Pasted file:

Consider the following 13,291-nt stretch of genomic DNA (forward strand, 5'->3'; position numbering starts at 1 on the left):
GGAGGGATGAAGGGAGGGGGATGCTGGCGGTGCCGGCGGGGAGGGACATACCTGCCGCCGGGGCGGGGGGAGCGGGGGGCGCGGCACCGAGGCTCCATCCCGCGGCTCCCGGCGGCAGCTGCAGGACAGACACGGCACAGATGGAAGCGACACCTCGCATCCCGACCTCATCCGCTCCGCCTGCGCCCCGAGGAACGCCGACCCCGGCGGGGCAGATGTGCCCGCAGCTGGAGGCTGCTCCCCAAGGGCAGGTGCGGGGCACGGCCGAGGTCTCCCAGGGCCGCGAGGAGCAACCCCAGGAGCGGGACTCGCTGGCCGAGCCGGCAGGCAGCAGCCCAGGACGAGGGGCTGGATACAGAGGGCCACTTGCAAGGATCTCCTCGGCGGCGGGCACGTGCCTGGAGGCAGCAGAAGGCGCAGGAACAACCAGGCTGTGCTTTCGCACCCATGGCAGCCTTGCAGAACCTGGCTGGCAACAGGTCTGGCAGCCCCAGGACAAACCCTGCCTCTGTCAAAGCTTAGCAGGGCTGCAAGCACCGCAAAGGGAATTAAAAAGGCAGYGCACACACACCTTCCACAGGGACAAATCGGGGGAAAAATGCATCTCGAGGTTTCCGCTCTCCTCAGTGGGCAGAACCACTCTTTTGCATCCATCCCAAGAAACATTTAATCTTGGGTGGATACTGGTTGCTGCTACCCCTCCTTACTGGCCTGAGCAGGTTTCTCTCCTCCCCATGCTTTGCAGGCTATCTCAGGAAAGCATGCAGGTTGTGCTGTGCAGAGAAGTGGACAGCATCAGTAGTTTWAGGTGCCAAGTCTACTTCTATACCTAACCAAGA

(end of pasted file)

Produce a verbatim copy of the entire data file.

Consider the following 13,291-nt stretch of genomic DNA (forward strand, 5'->3'; position numbering starts at 1 on the left):
GGAGGGATGAAGGGAGGGGGATGCTGGCGGTGCCGGCGGGGAGGGACATACCTGCCGCCGGGGCGGGGGGAGCGGGGGGCGCGGCACCGAGGCTCCATCCCGCGGCTCCCGGCGGCAGCTGCAGGACAGACACGGCACAGATGGAAGCGACACCTCGCATCCCGACCTCATCCGCTCCGCCTGCGCCCCGAGGAACGCCGACCCCGGCGGGGCAGATGTGCCCGCAGCTGGAGGCTGCTCCCCAAGGGCAGGTGCGGGGCACGGCCGAGGTCTCCCAGGGCCGCGAGGAGCAACCCCAGGAGCGGGACTCGCTGGCCGAGCCGGCAGGCAGCAGCCCAGGACGAGGGGCTGGATACAGAGGGCCACTTGCAAGGATCTCCTCGGCGGCGGGCACGTGCCTGGAGGCAGCAGAAGGCGCAGGAACAACCAGGCTGTGCTTTCGCACCCATGGCAGCCTTGCAGAACCTGGCTGGCAACAGGTCTGGCAGCCCCAGGACAAACCCTGCCTCTGTCAAAGCTTAGCAGGGCTGCAAGCACCGCAAAGGGAATTAAAAAGGCAGYGCACACACACCTTCCACAGGGACAAATCGGGGGAAAAATGCATCTCGAGGTTTCCGCTCTCCTCAGTGGGCAGAACCACTCTTTTGCATCCATCCCAAGAAACATTTAATCTTGGGTGGATACTGGTTGCTGCTACCCCTCCTTACTGGCCTGAGCAGGTTTCTCTCCTCCCCATGCTTTGCAGGCTATCTCAGGAAAGCATGCAGGTTGTGCTGTGCAGAGAAGTGGACAGCATCAGTAGTTTWAGGTGCCAAGTCTACTTCTATACCTAACCAAGA